Five myths about macOS Catalina

Apple’s new operating system, macOS Catalina has some fantastic new features and will bring performance improvements in a number of areas. However, it’s not perfect and won’t be right for every Mac user. Here are five myths about macOS Catalina.

Myth #1: It will make your Mac run faster

It’s widely assumed that every new version of macOS will make your Mac run faster. But that’s not the case. In fact, Apple has said very little so far on the anticipated performance benefits of upgrading to Catalina. And there have been no reports from beta testers of wild speed boosts. Apple has focused this update on adding dew features, many of them related to security and privacy, and to improving the way that your Mac works with iOS devices. So you shouldn’t expect to see any performance gains from upgrading. In fact, given that the new OS is likely to be more resource-hungry – illustrated by the fact that some Macs which are supported in Mojave won’t run in Catalina – it may even make your Mac run a little more slowly.

If you want to make your Mac run more quickly, it’s a good idea to give it a bit of a tune up. Review launch agents and startup items, get rid of junk files, update applications, and scan it for malware.

You could do those things manually (with the exception of scanning for malware) but I recommend using CleanMyMac X. It makes it very quick and easy to do, and, at the very least, will free up several gigabytes of space on your startup disk. Well-known Mac blog iMore described CleanMyMac X as ‘the simplest way to keep your Mac clean’. Well, that could be true. Here’s how to use it.

  1. Download, install, and launch CleanMyMac X
  2. Choose Smart Scan from the sidebar.
  3. Press Scan.
  4. When it’s finished, press Run

Myth #2: You won’t be able to install non-App Store apps

This one’s not true either. While Apple sets Apps downloaded from the App Store as the default in Security & Privacy in System Preferences, you will still be able to change that so that you can download apps from recognized developers. And you will still be able to override it altogether so you can download apps even if they are not from recognized developers.

However, Catalina does feature one change. In order to fall into the ‘recognized developers’ category, some (though not all) software will no longer just have to be code-signed, it will need to be notarized, too. That means developers will have to submit software to Apple for checking to make sure it doesn’t contain malware.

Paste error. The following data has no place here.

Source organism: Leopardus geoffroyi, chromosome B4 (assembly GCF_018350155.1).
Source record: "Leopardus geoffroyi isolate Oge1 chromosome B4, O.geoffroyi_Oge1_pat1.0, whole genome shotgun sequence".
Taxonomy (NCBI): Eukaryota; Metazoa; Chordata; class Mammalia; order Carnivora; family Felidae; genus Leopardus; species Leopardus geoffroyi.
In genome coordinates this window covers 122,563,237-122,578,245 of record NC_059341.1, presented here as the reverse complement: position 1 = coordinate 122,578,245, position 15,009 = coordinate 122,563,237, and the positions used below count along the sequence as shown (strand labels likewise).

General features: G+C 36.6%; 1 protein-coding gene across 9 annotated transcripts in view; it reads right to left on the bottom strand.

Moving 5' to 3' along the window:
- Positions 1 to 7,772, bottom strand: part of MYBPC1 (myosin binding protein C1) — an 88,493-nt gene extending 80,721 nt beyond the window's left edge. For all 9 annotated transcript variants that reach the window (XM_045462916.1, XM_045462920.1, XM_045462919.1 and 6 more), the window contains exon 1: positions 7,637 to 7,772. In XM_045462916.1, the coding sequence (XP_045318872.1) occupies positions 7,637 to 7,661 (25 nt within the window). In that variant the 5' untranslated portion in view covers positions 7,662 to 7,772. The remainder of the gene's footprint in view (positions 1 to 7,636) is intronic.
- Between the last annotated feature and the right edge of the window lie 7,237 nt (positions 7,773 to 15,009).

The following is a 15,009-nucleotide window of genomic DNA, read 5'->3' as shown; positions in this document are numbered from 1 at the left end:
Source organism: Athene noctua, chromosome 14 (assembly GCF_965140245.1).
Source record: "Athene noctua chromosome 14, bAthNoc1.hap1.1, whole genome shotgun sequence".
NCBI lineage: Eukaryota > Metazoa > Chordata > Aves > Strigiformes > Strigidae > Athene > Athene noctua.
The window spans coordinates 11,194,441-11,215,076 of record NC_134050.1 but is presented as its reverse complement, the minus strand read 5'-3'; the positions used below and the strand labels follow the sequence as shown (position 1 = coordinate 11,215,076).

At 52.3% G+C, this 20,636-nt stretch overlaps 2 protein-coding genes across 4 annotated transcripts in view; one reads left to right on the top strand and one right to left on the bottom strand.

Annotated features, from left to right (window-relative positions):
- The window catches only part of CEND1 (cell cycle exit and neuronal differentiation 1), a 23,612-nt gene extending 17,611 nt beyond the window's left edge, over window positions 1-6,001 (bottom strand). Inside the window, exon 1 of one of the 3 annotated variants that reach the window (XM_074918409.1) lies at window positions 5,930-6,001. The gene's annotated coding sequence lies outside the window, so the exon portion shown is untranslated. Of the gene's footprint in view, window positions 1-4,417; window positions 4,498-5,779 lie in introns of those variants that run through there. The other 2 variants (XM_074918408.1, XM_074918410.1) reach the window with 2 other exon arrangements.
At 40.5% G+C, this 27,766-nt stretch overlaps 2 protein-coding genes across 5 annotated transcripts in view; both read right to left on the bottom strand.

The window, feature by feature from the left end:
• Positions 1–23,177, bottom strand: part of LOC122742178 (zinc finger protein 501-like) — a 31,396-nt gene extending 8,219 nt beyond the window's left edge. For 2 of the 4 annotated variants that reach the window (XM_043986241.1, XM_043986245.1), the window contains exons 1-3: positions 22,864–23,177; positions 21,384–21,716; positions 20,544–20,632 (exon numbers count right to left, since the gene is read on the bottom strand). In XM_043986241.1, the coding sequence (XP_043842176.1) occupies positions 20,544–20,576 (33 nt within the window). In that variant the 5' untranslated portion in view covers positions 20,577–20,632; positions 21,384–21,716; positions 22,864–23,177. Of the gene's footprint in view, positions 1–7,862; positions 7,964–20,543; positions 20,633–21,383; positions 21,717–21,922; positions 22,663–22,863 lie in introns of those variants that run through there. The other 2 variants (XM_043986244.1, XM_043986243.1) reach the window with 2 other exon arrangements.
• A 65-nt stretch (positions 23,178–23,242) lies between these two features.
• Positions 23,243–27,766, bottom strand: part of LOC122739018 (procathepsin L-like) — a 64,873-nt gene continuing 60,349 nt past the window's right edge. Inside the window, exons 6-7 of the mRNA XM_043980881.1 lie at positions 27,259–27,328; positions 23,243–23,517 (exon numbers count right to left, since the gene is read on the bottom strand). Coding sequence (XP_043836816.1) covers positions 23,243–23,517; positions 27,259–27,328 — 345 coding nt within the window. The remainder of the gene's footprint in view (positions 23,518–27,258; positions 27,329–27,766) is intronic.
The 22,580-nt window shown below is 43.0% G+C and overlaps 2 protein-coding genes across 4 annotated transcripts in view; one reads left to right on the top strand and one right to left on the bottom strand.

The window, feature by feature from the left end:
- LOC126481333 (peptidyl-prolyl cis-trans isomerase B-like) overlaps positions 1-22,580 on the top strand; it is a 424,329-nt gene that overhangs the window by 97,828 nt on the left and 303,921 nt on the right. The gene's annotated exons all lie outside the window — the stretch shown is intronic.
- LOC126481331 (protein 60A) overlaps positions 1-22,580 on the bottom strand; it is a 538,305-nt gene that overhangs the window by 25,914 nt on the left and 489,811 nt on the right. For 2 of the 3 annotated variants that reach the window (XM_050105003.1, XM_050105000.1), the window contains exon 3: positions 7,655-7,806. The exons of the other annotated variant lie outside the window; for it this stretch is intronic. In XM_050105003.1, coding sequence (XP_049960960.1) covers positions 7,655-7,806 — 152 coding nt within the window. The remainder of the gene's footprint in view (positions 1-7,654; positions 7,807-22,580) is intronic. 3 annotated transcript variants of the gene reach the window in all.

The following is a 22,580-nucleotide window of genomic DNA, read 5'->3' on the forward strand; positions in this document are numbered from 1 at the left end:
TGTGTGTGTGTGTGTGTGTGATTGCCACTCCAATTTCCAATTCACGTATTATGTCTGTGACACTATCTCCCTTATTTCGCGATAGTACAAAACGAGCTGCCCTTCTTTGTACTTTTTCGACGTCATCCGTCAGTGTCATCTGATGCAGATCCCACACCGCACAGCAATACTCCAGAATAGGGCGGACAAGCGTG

Myth #3: It’s immune from malware

No. While Catalina has improvements to security, it would be a mistake to assume it’s safe from malware. Since much malware is ‘bundled’ with apparently legitimate software, Catalina won’t be immune. So, you should apply the same diligence to protecting your Mac from malware as you have always done. That means no clicking on links in emails or websites unless you are certain of where they go, no downloading software from obscure websites, and no installing apps unless you know exactly what they are.

As stated by the developer, CleanMyMac X is able to detect virus-infected DMG app installers even before you open them.

 Pretty cool. Here’s what to do:

  1. Launch CleanMyMac X — download a free edition here
  2. Select Malware Removal in the sidebar.
  3. Press Scan.
  4. Hopefully your Mac will have a clean bill of health. If not, follow the instructions on-screen to remove malware.

Myth #4: Apple is merging iOS and macOS

This rumour has been around for several years. And it’s still not true. Yes, Apple has made it easier, with Project Catalyst, for developers to port iOS apps to the Mac. And it has brought some of its own apps, such as News and Voice Memos, to the Mac recently. And, in Catalina it has introduced Sidecar, a feature that will allow you to use an iPad as a second display, or even as a graphics tablet with a display. However, it’s very clear that Apple sees macOS, iOS, and iPadOS has very distinct operating systems. It’s also clear, with the launch of the new Mac Pro and Pro Display, that Apple is once again focused on pro users. And for those users especially, merging iOS and macOS would make no sense. Apple may eventually migrate the Mac to the same ARM processor architecture as it uses for iOS devices, but macOS will remain.

Myth #5: You won’t be able to sync or restore an iOS device in Catalina

This one is perhaps easier to understand than the others. The method by which iOS devices currently sync, update, and restore from a Mac is iTunes. And iTunes won’t exist in Catalina. So, perhaps it’s easy to assume that there will be no way to do those things in Catalina. However, Apple has announced that in Catalina,  you will be able to sync, backup, and restore iOS devices in the Finder. When you plug in an iPhone, iPad, or iPod to your Mac running Catalina, it will appear in the sidebar of a Finder window. When you click on it, you will see the same window you now see in iTunes when you click on an iOS device. If anything, working with an iOS device in Catalina will be easier than it is in previous versions of macOS, because you won’t have to use iTunes and so iTunes won’t launch automatically whenever you plug your iPhone into your Mac. 

There are always lots of myths surrounding the launch of a new version of macOS, and Catalina is no different. However, they are just that: myths. The important thing to remember before you upgrade is to check your Mac is compatible, back it up, and give it a tune up using CleanMyMac X. Do that and you really will feel like you’re using a news Mac.

CleanMyMac X
CleanMyMac X

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